6. In response to James' comment about taking risks now while we are not under corporate pressure, I feel the pressure is greater at our university than in the real world.

    I may be sadly disproved once I do get out in the "real world," but I hold my claim true for now based on my experiences reporting at OU and interning at professional organizations.

    Our campus is highly political and it is not in anyone's best interest to bite the hand that feeds them.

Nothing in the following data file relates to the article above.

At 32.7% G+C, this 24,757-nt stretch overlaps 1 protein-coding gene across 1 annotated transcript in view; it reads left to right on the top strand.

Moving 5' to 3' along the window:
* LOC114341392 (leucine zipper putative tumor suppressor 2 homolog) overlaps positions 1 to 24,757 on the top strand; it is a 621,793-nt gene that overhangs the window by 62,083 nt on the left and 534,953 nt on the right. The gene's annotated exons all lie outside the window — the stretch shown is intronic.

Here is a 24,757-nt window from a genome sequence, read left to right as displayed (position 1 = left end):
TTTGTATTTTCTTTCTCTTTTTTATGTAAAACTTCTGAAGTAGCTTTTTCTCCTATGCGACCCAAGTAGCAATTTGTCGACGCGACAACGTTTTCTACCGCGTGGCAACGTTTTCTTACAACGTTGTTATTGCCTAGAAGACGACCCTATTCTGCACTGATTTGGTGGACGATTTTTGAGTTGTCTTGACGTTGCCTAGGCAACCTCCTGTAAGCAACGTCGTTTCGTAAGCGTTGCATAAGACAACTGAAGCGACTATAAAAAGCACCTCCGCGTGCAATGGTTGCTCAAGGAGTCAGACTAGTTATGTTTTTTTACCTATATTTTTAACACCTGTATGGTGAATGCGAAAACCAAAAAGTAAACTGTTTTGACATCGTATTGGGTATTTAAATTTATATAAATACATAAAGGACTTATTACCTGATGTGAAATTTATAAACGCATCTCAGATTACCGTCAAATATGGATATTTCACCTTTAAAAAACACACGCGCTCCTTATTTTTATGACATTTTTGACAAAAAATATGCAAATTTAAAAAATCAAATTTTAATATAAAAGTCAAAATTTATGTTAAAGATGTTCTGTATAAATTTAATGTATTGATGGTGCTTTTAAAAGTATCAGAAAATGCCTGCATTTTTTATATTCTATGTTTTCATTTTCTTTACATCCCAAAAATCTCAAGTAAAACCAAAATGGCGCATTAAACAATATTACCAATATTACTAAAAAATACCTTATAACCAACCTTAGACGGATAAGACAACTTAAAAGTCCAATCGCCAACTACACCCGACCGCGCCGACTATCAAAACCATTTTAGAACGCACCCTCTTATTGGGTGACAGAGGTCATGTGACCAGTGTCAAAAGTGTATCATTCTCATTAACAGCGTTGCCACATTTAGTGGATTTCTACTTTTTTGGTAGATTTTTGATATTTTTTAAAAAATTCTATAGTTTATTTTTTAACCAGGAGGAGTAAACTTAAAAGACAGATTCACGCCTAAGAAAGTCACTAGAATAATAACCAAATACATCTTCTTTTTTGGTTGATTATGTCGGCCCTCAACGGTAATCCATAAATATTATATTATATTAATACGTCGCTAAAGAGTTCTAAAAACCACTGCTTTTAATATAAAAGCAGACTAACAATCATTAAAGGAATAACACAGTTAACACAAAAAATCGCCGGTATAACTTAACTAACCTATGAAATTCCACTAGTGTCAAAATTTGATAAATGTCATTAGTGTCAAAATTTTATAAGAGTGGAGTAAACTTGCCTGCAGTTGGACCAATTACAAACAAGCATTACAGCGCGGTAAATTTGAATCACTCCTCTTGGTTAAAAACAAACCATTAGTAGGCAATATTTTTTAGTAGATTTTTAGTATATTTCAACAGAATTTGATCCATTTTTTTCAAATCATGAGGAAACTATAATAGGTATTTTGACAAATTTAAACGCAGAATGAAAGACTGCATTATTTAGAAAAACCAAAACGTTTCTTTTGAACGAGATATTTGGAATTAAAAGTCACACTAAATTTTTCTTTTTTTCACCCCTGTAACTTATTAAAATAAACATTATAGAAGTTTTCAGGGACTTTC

For example, if you uncover a sandal about a professor in your college that is on a committee that decides who gets scholarship money, you might not receive as much money after you defame him in the university paper.

    At a professional news organization if you uncover a scandal about the mayor, I doubt he or she can really do too much harm to your career.